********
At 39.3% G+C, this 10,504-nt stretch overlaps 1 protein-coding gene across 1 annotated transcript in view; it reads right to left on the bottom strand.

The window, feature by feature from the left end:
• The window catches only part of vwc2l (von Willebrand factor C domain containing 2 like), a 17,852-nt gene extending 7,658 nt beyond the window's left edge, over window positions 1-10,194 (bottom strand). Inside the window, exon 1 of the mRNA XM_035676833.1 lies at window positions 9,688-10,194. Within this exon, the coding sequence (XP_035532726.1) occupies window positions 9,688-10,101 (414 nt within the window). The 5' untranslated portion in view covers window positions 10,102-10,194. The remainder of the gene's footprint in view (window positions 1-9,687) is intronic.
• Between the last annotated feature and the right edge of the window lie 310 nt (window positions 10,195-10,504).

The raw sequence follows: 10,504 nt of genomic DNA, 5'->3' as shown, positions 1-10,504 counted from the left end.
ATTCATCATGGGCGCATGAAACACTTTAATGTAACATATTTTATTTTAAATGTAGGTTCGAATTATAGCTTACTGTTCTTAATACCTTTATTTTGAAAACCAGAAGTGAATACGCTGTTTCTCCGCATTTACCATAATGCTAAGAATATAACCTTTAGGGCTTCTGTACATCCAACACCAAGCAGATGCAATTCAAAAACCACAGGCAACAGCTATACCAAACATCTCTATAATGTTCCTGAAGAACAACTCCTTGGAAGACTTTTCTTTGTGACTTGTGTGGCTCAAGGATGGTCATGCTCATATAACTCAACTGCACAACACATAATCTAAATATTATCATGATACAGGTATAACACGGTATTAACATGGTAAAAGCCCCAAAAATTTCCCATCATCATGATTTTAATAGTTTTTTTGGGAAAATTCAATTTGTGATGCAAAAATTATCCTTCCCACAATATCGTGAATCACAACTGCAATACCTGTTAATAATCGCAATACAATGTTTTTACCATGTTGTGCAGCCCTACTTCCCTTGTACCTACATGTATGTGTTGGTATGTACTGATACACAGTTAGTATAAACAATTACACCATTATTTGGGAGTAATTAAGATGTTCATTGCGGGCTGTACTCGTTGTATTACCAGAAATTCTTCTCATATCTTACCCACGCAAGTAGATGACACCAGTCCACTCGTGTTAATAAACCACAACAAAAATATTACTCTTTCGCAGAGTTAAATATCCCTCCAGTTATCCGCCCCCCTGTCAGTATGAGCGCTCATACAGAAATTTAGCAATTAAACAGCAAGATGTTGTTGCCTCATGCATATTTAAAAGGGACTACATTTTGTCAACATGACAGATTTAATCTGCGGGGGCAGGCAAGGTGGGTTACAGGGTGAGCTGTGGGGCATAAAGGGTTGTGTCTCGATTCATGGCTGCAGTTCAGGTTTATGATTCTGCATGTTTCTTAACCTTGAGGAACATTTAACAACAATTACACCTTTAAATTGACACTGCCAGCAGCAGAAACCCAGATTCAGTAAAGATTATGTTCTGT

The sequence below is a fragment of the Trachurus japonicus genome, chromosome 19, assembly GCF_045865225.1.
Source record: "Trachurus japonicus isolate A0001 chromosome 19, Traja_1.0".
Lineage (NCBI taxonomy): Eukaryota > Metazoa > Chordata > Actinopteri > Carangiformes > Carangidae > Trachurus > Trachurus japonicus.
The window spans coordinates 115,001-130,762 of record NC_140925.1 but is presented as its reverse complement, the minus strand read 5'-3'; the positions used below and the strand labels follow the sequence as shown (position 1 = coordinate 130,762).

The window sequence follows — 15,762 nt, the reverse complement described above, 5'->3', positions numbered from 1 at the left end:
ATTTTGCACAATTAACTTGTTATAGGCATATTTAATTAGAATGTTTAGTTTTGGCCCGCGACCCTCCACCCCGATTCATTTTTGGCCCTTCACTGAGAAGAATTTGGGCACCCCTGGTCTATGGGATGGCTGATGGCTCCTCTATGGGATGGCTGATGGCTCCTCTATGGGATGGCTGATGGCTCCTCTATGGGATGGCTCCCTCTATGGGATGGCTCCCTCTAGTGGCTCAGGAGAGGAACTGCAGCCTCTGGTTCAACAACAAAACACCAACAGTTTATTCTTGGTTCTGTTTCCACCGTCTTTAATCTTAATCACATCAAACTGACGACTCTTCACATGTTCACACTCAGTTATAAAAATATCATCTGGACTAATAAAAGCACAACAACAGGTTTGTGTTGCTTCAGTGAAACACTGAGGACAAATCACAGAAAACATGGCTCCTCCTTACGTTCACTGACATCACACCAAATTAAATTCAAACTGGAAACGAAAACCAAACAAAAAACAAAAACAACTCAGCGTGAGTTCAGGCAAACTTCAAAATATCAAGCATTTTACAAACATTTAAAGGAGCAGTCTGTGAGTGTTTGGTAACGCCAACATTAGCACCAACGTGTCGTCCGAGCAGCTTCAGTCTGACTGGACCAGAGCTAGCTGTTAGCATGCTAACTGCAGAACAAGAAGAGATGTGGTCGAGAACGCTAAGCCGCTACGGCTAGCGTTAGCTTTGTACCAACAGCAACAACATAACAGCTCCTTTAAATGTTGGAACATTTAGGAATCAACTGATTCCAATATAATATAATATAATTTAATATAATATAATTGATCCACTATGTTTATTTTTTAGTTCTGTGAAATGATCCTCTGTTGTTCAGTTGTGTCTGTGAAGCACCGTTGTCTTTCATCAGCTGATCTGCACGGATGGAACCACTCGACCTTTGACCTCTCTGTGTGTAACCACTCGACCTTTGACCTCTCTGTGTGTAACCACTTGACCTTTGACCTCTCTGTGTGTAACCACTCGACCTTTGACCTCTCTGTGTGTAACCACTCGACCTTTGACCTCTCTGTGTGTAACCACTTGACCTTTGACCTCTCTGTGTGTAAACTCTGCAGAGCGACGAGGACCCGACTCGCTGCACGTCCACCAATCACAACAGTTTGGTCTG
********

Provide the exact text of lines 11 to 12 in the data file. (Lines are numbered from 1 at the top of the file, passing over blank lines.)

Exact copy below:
The window sequence follows — 15,762 nt, the reverse complement described above, 5'->3', positions numbered from 1 at the left end:
ATTTTGCACAATTAACTTGTTATAGGCATATTTAATTAGAATGTTTAGTTTTGGCCCGCGACCCTCCACCCCGATTCATTTTTGGCCCTTCACTGAGAAGAATTTGGGCACCCCTGGTCTATGGGATGGCTGATGGCTCCTCTATGGGATGGCTGATGGCTCCTCTATGGGATGGCTGATGGCTCCTCTATGGGATGGCTCCCTCTATGGGATGGCTCCCTCTAGTGGCTCAGGAGAGGAACTGCAGCCTCTGGTTCAACAACAAAACACCAACAGTTTATTCTTGGTTCTGTTTCCACCGTCTTTAATCTTAATCACATCAAACTGACGACTCTTCACATGTTCACACTCAGTTATAAAAATATCATCTGGACTAATAAAAGCACAACAACAGGTTTGTGTTGCTTCAGTGAAACACTGAGGACAAATCACAGAAAACATGGCTCCTCCTTACGTTCACTGACATCACACCAAATTAAATTCAAACTGGAAACGAAAACCAAACAAAAAACAAAAACAACTCAGCGTGAGTTCAGGCAAACTTCAAAATATCAAGCATTTTACAAACATTTAAAGGAGCAGTCTGTGAGTGTTTGGTAACGCCAACATTAGCACCAACGTGTCGTCCGAGCAGCTTCAGTCTGACTGGACCAGAGCTAGCTGTTAGCATGCTAACTGCAGAACAAGAAGAGATGTGGTCGAGAACGCTAAGCCGCTACGGCTAGCGTTAGCTTTGTACCAACAGCAACAACATAACAGCTCCTTTAAATGTTGGAACATTTAGGAATCAACTGATTCCAATATAATATAATATAATTTAATATAATATAATTGATCCACTATGTTTATTTTTTAGTTCTGTGAAATGATCCTCTGTTGTTCAGTTGTGTCTGTGAAGCACCGTTGTCTTTCATCAGCTGATCTGCACGGATGGAACCACTCGACCTTTGACCTCTCTGTGTGTAACCACTCGACCTTTGACCTCTCTGTGTGTAACCACTTGACCTTTGACCTCTCTGTGTGTAACCACTCGACCTTTGACCTCTCTGTGTGTAACCACTCGACCTTTGACCTCTCTGTGTGTAACCACTTGACCTTTGACCTCTCTGTGTGTAAACTCTGCAGAGCGACGAGGACCCGACTCGCTGCACGTCCACCAATCACAACAGTTTGGTCTG